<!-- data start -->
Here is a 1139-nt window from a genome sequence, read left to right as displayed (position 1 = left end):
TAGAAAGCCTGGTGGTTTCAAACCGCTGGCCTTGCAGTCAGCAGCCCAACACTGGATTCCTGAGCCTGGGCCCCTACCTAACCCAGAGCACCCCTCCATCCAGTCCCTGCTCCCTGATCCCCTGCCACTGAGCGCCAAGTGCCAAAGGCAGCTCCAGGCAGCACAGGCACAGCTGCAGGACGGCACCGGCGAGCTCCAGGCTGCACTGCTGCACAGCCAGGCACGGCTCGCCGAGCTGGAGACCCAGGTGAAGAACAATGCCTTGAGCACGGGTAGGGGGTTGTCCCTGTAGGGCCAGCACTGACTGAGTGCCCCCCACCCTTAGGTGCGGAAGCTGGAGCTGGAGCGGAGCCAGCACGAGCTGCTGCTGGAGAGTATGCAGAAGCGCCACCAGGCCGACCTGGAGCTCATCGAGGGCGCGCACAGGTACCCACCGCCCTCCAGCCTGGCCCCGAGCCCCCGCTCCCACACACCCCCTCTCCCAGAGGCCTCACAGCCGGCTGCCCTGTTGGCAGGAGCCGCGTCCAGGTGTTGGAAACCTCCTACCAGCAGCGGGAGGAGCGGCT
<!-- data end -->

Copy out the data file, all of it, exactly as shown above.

Here is a 1139-nt window from a genome sequence, read left to right as displayed (position 1 = left end):
TAGAAAGCCTGGTGGTTTCAAACCGCTGGCCTTGCAGTCAGCAGCCCAACACTGGATTCCTGAGCCTGGGCCCCTACCTAACCCAGAGCACCCCTCCATCCAGTCCCTGCTCCCTGATCCCCTGCCACTGAGCGCCAAGTGCCAAAGGCAGCTCCAGGCAGCACAGGCACAGCTGCAGGACGGCACCGGCGAGCTCCAGGCTGCACTGCTGCACAGCCAGGCACGGCTCGCCGAGCTGGAGACCCAGGTGAAGAACAATGCCTTGAGCACGGGTAGGGGGTTGTCCCTGTAGGGCCAGCACTGACTGAGTGCCCCCCACCCTTAGGTGCGGAAGCTGGAGCTGGAGCGGAGCCAGCACGAGCTGCTGCTGGAGAGTATGCAGAAGCGCCACCAGGCCGACCTGGAGCTCATCGAGGGCGCGCACAGGTACCCACCGCCCTCCAGCCTGGCCCCGAGCCCCCGCTCCCACACACCCCCTCTCCCAGAGGCCTCACAGCCGGCTGCCCTGTTGGCAGGAGCCGCGTCCAGGTGTTGGAAACCTCCTACCAGCAGCGGGAGGAGCGGCT